Working at home can reduce staff performance, say scientists
TECHNOLOGY makes working from home easier, but according to a new study, staff who are out of sight may not perform as well as those in the office.
Researchers at Johns Hopkins University in Baltimore, US, wanted to find out whether being watched while undertaking a task altered performance.
Many people believe that being under constant scrutiny damages their creativity, while others live in fear of freezing in front of an audience. But the findings suggest that pressure from others can make people improve.
“You might think having people watch you isn’t going to help, but it might actually make you perform better,” said lead author Vikram Chib, assistant professor of biomedical engineering at Johns Hopkins and the Kennedy Krieger Institute. “An audience can serve as an extra bit of incentive.”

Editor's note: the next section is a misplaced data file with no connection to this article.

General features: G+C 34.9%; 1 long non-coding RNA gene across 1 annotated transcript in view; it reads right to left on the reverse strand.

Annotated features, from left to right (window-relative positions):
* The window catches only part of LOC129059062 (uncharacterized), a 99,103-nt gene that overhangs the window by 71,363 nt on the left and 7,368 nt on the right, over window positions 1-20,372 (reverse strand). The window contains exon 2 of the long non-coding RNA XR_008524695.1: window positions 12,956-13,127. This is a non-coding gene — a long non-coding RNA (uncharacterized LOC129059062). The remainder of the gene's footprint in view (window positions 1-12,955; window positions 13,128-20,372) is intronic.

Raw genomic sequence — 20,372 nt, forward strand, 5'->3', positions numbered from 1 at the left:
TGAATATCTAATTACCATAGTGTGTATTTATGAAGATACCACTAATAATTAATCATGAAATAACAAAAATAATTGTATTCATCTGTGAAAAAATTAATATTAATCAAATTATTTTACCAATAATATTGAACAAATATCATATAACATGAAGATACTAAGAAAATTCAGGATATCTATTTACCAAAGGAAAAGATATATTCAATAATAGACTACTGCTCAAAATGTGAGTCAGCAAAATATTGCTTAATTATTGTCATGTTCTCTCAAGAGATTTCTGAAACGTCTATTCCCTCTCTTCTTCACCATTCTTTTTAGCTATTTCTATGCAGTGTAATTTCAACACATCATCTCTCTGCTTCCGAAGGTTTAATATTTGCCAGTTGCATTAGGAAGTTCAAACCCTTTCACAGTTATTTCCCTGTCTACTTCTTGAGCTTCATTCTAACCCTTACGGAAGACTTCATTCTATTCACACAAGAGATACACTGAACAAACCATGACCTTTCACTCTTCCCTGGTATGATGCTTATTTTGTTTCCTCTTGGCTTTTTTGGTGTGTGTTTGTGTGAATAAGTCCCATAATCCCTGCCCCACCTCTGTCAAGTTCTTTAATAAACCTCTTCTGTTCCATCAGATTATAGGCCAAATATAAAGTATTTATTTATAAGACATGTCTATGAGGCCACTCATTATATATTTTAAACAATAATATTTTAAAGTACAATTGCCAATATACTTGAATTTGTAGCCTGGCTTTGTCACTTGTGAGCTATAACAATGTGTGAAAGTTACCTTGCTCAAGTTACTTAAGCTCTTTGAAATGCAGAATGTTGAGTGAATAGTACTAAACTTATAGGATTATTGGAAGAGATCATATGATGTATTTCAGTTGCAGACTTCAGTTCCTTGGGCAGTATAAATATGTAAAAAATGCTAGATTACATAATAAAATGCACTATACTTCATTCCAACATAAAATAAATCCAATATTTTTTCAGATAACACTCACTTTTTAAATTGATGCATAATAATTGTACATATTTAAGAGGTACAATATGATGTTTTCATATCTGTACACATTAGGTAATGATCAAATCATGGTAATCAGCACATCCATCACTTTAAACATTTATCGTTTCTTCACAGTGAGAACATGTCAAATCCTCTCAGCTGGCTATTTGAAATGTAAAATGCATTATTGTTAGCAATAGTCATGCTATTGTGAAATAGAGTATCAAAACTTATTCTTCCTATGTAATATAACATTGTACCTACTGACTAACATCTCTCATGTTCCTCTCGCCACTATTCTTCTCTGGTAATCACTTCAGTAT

When people know they are being observed, parts of the brain associated with social awareness and reward invigorate a part of the brain that controls motor skills, improving their performance at skilled tasks.
Dr Chib and colleagues asked 20 participants to play a video game. They performed the task both in front of an audience of two and with no one watching, and had their brain activity monitored. While people were watching, participants were an average of 5 per cent better at the game – with some performing as much as 20 per cent better.
The research was published in the journal Social Cognitive and Affective Neuroscience.